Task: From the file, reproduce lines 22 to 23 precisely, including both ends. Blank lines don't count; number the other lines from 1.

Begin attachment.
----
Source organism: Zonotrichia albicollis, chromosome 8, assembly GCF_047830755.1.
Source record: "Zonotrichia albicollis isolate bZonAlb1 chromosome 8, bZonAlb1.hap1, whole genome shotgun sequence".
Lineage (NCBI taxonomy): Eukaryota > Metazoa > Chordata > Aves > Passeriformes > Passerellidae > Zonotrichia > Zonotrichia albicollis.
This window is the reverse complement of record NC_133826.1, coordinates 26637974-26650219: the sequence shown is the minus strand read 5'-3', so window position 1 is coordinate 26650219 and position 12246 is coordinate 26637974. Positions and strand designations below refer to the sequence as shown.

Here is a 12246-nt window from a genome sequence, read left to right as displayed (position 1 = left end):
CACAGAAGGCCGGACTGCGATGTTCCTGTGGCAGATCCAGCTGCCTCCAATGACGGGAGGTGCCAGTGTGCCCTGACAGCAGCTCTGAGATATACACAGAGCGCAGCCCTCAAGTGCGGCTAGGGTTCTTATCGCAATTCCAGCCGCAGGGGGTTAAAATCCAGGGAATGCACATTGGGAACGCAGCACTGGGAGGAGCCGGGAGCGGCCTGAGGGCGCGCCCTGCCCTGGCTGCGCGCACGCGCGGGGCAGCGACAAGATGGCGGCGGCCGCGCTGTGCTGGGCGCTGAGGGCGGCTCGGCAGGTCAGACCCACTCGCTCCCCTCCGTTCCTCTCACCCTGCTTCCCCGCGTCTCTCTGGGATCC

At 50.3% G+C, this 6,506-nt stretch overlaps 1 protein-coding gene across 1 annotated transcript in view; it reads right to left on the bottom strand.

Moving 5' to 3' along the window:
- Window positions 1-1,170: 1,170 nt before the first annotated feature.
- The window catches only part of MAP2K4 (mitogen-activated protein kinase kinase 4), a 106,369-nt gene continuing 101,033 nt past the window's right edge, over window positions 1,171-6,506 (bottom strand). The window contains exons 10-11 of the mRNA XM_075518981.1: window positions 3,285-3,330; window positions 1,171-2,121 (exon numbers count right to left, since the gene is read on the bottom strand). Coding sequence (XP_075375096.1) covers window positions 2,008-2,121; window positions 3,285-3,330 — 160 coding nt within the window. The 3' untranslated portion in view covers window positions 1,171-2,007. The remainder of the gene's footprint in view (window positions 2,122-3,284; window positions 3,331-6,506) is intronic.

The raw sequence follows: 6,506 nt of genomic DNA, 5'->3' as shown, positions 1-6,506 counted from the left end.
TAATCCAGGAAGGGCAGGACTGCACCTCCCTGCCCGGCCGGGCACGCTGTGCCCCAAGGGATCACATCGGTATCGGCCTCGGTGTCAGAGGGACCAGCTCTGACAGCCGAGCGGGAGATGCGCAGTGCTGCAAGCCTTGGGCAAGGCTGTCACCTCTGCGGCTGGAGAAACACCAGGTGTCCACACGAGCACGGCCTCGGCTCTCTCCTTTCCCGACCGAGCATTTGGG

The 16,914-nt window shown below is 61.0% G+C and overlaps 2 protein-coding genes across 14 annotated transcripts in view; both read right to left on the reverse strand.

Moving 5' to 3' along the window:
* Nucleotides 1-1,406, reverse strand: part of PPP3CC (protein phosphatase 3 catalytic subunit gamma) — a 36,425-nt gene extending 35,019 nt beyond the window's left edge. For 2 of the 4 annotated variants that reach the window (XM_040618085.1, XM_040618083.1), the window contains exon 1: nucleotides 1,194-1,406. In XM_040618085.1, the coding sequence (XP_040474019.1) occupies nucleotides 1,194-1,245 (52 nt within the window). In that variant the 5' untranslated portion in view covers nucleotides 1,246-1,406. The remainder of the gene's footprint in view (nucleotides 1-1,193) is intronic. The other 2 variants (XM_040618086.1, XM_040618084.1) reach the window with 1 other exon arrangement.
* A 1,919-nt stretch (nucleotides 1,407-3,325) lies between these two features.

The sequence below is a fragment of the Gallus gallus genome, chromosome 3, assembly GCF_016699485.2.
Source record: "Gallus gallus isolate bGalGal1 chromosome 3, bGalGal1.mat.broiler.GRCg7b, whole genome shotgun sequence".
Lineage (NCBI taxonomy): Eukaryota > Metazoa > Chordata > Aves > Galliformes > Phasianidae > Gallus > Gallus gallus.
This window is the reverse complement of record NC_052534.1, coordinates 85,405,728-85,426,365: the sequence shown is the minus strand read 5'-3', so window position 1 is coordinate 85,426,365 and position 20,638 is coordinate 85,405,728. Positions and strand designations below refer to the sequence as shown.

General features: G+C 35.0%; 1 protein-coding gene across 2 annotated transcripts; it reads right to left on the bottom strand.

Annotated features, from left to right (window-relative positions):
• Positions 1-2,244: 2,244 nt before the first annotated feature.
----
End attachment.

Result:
Annotated features, from left to right (window-relative positions):
• Positions 1-2,244: 2,244 nt before the first annotated feature.